Accio Coetzee

August 26, 2005 at 1:22 am Leave a comment

Early in the year I make a note in my diary of the publication dates of those books I’m looking forward to reading that year. This year there were ten authors whose novels I was eagerly anticipating, and six of them have made the longlist: Barnes, Coetzee, Ishiguro, McEwan, Rushdie and Zadie Smith – proof that this is a year when the big guns really delivered? The other four were: JK Rowling (Noooo – don’t mock the afflicted!), John Irving (not eligible), Nick Hornby (Not literary enough? Too funny?) and Andrew Miller (His time will come).

Talking of JKR, I finished Harry Potter and the Half Blood Prince last night, and all I can say is: phew! She certainly seems to conform to the view that it gets darkest before the dawn. In fact it seems to be de rigeur for the penultimate book in a sequence to be the darkest: Malorie Blackman’s Knife Edge, for example, was the most depressing children’s book I’ve ever read.

I didn’t think the Booker longlisted titles would have much chance of dragging me away from Potter & co, and yet one nearly did. Indeed, if I hadn’t been so near the end maybe I would have defected to the dark side, like the Half Blood Prince himself. Sorry JKR, but trying to work out who your mysterious RAB is will have to wait until after PJE has finished the new book by JMC – see below.

I have decided to get hold of as many of the longlist as I can and, rather than try to plough through them one at a time, dip in and out – switching from one to another in a crude sort of continuous comparison test, at the risk that some of them may blur together. Sacrilege? No. I think a great novel will grab you: haunt you while you are away from it, and drag you back into it like a powerful magnet. A clear, vivid and, ultimately, memorable novel will not only be unputdownable but, one that, should you manage to put it down, will be easy to drop back into, because the narrative and the characters have burned themselves into your memory.

Thanks to our wonderful public library system (well, did you think I was made of money?) I’d already ready two of the longlisted books, and I’ve recently managed to accumulate ten more: so the dipping can begin…

But first the two I’d already read:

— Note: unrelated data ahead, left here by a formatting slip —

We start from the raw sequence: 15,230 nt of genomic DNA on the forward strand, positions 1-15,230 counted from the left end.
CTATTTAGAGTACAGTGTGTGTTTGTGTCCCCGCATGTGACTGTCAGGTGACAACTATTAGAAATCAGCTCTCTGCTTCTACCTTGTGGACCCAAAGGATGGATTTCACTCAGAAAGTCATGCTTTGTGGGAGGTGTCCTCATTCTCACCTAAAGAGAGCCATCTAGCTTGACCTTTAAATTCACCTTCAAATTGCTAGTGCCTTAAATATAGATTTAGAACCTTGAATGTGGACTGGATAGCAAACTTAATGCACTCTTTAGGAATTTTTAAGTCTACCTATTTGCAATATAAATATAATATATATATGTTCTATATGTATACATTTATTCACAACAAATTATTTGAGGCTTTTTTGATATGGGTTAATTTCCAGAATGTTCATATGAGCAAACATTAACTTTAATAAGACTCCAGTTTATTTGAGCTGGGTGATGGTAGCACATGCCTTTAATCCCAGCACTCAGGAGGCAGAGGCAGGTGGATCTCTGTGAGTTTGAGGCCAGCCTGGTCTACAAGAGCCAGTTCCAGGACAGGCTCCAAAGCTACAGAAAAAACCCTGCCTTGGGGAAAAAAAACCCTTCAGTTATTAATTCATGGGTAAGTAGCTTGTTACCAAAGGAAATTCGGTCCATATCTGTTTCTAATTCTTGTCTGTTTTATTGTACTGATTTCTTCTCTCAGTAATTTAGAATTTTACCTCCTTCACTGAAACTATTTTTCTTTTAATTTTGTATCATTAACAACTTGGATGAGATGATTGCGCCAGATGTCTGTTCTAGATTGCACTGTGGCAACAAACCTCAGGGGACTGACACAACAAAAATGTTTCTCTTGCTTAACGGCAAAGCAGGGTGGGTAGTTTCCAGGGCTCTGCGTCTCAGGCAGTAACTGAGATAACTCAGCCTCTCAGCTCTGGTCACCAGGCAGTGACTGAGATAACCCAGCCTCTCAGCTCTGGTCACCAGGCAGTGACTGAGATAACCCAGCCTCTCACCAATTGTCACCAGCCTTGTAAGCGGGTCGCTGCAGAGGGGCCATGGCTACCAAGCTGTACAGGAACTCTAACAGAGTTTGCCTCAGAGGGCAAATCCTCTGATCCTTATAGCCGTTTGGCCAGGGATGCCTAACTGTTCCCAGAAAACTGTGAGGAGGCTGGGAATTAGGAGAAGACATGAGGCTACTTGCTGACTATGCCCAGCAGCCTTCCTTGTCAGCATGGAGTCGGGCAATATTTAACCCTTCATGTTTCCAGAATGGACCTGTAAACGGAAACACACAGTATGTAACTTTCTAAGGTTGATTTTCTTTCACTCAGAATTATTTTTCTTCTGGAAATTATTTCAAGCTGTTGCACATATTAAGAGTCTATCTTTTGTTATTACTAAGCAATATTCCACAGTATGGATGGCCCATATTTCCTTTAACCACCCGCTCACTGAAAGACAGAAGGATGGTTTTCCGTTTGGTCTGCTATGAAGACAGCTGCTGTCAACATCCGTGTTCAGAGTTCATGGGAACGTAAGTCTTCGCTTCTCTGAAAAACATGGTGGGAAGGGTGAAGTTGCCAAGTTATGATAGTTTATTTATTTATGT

Saturday is certainly memorable enough, as well as pushing the right literary buttons, to be a near certainty for the shortlist. (Ha! I probably said that about Enduring Love.) McEwan has certainly rediscovered some of the edge I thought he had lost – his recent books seemed too deliberately literary for my liking. (Atonement reads like a model answer in a ‘How To Write Literary Fiction’ textbook.) However, the details of neurosurgical procedure in Saturday scream out: “look at the thoroughness of my research Professor…” and “I think my editor wanted to leave some of it out but I stared him out…”

Never Let Me Go, sad to say, left me cold. You can take subtlety too far and Ishiguro does. Don’t get me wrong – The Remains of the Day is my favourite among all the Booker Prize winners I’ve read (twenty out of thirty-eight, at the last count) – with the possible exception of Vernon God Little, which rocks in a way that Booker Prize winners shouldn’t – but I just didn’t buy the picture of the future that he was painting. If McEwan gives us too much detail of the here-and-now, Ishiguro is all-too-vague about his Brave New World.

My itchy little fingers couldn’t resist touching up Arthur & George as soon I was alone with them, erm, it. The old-fashioned looking and very tactile cover certainly stands out on the shelves: “pick me up and feel me – you know you want to” it seems to say. Well I’m always eager to read a new Julian Barnes novel anyway, and with Sir Arthur Conan Doyle as one of the characters this had to be a strong contender for book of the year. Elementary my dears! Surely the presence of Sherlock’s creator gives Barnes a head start in the Booker race, just as adopting the voice of Ned Kelly made Peter Carey a shoo-in back in 2001. (With Ian McEwan providing strong competition in both cases.)

Well, sad to report the first few chapters fell rather flat for me. The way Barnes alternates between Arthur & George is a tiresome technique (as is my own addiction to alliteration, no doubt) and my eyelids’ reluctance to stay up when faced with anything redolent of the 19th century has hampered my progress. Meanwhile John Banville’s poetic style is clearly going to require the right mood – a certain stillness, let’s say – to appreciate it fully.

So what did almost drag me from the dark doings of the Death Eaters at Hogwarts? Accio Coetzee: The emotional ferocity of Slow Man grabbed me by the throat within a few pages. The sheer brutality of Coetzee’s prose is stunning. It’s like inviting someone into your home, only for them to bring a cricket bat and start battering you with it: his strokeplay is awesome, but… ow! Stop it, please! It became my favourite book of the year (so far) within ten pages. That could change though – lots more to dip into – watch this space…

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The Man Booker Prize 2005: Longlist Not seeing, how shall he know?

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